RANDOM: all music is at megaranmusic.com, all info is at megaran.com, and contact is probably best on Twitter, @MegaRan or at the contact link on my site.
thanks!

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THE #REALHIPHOP FILES // featuring CARYS MATIC

Carys Maticnext up in our series of #REALHIPHOP interviews, we chat to Carys Matic, who ends up closing out Pete‘s LP with a poignant spoken word piece that sums up the overall themes of the album, and leaves us with a tingling sensation once the final bits of vinyl scratches complete the journey. take a squizz.

VEE: before we get into it, could you kindly introduce (or re-introduce) yourself to the folks at home? how’d you get into this music thing and what continues to drive you to pursue it?

CARYS: My name’s Carys Jones, AKA Carys Matic, and I’m a poet/musician originally from the UK. I’ve been involved with music my entire life. I had piano lessons as a kid and started singing in church  (my father’s a retired pastor) and in the school choir. I also played trumpet, but the one instrument I stuck at was the drums. I started writing poetry at a young age, and began to combine poetry and music as I got older.

VEE: how did your contribution to #REALHIPHOP come about & had you worked with Pete before?

CARYS: Pete and I first got in contact through the Beat Inn group on Facebook. He asked me to record a spoken word outro for his new album and I jumped at the chance. This is my first time working with Pete, but I hope to collaborate with him again in the future.

VEE: what is your writing process like & how involved do you get with the producer when coming up with topics or themes?

CARYS: I’m a bit of a scatterbrain by nature, I don’t really have one specific formula that works for me every time. In terms of collaborating with producers, it varies. Sometimes a producer will reach out to me, often they’ll already have a concept in mind as was the case with Pete, other times they’ll give me free reign. When working on my album ‘The Spaces in the Silence‘, I collaborated with a number of producers and musicians. Some of them I reached out to myself, others contacted me, and others remixed acapella pieces I’d previously recorded.
I heard an instrumental I really liked by a producer named Prophet 9 and wrote a verse to it. I emailed him & sent him a video message of me rhyming over it and asked if he approved. He said he loved it, so I finished the track and recorded it. If he hadn’t liked what I did with his track, I wouldn’t have used it. I’m a big advocate of collaboration, but I’m not a fan of the ‘mixtape’ culture where often someone will hear a beat they like and record over it without permission.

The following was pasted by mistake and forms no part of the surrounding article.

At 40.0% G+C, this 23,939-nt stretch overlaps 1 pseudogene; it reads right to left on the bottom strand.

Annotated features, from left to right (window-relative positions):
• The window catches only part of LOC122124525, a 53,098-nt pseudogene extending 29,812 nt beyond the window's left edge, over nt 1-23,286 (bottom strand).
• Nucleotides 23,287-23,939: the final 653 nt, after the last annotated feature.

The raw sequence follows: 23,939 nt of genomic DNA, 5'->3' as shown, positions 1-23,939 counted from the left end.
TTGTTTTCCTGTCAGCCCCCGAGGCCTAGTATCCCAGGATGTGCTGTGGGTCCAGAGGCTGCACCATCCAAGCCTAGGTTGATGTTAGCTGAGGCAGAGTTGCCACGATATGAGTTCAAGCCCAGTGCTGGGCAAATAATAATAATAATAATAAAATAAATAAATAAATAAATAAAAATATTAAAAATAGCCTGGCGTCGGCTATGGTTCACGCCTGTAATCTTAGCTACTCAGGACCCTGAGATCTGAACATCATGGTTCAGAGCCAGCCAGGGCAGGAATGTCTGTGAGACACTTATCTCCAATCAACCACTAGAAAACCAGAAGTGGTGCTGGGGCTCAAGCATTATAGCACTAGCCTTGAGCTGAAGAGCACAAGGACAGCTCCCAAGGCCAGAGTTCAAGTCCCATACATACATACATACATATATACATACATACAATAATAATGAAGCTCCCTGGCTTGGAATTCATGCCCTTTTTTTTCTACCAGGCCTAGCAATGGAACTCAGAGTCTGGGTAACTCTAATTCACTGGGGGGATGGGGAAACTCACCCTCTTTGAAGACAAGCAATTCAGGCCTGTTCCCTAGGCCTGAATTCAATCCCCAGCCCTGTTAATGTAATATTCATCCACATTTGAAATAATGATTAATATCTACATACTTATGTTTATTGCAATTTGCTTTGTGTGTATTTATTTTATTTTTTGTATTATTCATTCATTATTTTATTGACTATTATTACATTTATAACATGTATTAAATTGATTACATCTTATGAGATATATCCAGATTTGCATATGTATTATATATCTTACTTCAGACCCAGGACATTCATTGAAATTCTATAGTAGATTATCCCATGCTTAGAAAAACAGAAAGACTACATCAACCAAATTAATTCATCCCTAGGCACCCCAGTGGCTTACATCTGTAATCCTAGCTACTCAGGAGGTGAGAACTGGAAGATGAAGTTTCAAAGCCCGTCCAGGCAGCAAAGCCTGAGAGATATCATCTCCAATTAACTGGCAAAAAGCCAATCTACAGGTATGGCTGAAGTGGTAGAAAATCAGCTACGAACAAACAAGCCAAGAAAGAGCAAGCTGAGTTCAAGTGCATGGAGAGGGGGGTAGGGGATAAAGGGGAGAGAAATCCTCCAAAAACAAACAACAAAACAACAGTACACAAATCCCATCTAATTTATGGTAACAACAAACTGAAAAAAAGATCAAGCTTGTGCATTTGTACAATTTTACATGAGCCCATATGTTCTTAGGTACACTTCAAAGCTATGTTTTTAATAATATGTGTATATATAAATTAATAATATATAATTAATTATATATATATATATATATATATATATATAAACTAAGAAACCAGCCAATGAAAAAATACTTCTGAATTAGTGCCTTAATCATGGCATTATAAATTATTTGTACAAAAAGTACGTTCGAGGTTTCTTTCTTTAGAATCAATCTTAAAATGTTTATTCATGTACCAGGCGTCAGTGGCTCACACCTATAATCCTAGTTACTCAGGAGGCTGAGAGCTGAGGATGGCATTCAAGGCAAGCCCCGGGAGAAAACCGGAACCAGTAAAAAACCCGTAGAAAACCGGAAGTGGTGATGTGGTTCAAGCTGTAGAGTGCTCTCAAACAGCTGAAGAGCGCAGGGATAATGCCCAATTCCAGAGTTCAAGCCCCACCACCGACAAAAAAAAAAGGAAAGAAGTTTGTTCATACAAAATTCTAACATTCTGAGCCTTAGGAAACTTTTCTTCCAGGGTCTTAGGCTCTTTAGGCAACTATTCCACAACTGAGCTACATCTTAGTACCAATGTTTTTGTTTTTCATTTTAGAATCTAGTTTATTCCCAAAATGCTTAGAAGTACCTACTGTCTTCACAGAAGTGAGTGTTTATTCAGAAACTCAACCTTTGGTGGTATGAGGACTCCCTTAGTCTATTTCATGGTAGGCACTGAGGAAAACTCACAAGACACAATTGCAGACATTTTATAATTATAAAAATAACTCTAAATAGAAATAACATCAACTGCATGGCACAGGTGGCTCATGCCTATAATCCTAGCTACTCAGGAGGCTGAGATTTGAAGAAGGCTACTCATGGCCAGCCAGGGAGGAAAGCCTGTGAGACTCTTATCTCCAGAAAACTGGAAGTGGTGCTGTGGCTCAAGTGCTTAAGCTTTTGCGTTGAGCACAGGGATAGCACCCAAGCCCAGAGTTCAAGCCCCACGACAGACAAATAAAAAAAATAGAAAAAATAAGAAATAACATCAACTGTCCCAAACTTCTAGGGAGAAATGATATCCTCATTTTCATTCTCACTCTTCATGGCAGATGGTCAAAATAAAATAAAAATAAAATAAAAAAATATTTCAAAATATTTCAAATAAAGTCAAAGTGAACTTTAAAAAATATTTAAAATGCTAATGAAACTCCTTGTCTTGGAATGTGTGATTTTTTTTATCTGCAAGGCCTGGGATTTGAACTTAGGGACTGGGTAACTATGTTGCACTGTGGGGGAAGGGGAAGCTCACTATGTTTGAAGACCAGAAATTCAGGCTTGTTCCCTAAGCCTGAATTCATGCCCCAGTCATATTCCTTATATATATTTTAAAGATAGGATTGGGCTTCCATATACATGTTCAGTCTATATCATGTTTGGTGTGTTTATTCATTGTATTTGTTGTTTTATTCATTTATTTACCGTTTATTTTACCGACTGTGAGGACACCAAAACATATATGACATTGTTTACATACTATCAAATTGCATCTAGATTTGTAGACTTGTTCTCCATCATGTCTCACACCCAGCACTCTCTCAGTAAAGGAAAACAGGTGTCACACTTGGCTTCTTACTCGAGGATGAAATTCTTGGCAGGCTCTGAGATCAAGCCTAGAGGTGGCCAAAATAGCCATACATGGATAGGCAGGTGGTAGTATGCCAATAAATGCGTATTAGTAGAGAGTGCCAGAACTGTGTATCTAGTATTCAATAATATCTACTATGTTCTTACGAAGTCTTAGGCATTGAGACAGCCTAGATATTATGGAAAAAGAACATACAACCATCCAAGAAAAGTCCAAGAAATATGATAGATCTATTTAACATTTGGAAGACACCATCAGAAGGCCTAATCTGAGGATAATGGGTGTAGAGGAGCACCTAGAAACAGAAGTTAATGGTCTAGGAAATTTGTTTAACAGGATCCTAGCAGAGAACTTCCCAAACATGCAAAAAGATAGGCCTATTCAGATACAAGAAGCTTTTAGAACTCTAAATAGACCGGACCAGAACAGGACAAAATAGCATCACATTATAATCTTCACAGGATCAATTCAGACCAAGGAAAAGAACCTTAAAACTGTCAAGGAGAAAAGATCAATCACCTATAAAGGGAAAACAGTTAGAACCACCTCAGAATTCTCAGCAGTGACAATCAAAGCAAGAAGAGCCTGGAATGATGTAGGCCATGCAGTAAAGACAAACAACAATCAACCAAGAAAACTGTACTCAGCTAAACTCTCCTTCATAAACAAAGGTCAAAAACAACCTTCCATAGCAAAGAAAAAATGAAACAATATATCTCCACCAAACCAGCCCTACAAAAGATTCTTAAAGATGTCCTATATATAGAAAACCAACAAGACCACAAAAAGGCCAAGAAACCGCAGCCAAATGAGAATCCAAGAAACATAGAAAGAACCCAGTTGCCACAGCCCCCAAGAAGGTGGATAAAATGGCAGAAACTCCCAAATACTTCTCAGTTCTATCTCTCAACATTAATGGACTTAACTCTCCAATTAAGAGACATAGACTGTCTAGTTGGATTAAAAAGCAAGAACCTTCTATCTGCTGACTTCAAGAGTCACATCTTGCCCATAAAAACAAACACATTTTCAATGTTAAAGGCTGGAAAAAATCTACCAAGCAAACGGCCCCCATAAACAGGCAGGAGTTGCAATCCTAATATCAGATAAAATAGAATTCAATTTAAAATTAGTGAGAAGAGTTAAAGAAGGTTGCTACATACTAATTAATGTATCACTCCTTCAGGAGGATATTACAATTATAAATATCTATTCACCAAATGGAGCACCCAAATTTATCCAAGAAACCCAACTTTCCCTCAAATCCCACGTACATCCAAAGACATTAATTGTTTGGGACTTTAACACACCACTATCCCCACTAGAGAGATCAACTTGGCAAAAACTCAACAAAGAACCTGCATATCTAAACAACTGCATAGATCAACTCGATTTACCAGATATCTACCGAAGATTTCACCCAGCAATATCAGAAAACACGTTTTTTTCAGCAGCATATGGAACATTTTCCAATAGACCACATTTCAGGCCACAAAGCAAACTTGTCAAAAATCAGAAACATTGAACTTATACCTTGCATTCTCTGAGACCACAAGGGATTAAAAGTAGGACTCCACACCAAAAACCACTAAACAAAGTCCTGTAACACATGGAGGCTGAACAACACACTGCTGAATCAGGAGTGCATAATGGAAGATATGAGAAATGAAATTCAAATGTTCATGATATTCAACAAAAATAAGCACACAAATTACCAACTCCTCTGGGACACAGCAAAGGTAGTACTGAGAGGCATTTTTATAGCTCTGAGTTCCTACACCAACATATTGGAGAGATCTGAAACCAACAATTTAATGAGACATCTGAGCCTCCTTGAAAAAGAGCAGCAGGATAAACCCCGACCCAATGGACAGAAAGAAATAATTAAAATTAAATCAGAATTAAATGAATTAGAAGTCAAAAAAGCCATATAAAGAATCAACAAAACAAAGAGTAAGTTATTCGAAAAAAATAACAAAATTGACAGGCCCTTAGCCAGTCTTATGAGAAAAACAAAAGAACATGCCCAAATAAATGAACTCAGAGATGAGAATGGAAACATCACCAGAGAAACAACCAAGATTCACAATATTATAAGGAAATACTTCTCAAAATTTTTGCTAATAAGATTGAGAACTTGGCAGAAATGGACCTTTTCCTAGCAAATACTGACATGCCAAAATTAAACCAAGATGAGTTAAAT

VEE: this may seem like an overdone question to ask, but considering the album’s bold title, what is your own personal definition or interpretation of “real hip hop”?

CARYS: Lately there’s been quite a bit of talk concerning what qualifies as ‘real hip hop’, and what doesn’t, the controversy surrounding Macklemore‘s success at The Grammys being a prime example.
For me, ‘real hip hop’ is about respecting the art form, creating for the love of it, being loyal to yourself and not compromising your motives for the sake of success.

VEE: what’s the last piece of hip hop music you heard that flipped your wig?

CARYS: That’s a tough one, because there hasn’t really been anything I’ve heard lately that’s slapped me upside the head and made me think “woah… what just happened?”. That said, I was impressed with Homeboy Sandman‘s ‘White Sands‘. Paul White‘s production really compliments Boy Sand‘s style, and his lyrics are on point as always. I also enjoyed Ty‘s ‘Kick, Snare, and an Idea’ project.

VEE: last but not least, where can people go to check out your music or to get at you for shows or features?

CARYS: Via my website carysmaticjones.com. I recently took a hiatus from Facebook and I’m considering deactivating my account permanently, but for now I can be found at facebook.com/carysmaticjones. I’m also on Soundcloud: soundcloud.com/carysmatic, and Twitter: @carysmaticjones. My album ‘The Spaces in the Silence‘ is available for download from carysmatic.bandcamp.com.

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THE #REALHIPHOP FILES // featuring KILLAH TRAKZ

some more of that #REALHIPHOP knowledge via Killah Trakz.

KILLAH_TRAKZVEE: before we get into it, could you kindly introduce (or re-introduce) yourself to the folks at home? how’d you get into this music thing and what continues to drive you to pursue it?

TRAKZ: Peace, my name is Killah (pronounced Kill (ah)) or K allah Trakz. Got into music from my childhood friend and partner in rhyme Brian Goode. In all honesty I just one day started freestyling out of thin air and it stuck. I’ve heard some of my songs got people emotional, even changed lives. I’m Haitian and it’s tough having strict parents who follow a more traditional role in upbringing children in a dominant way, so since I was always in seclusion I kept rhyming. I feel as though this new generation associate my heritage with street credibility, but as artists we’re overlooked and I want to really break that barrier.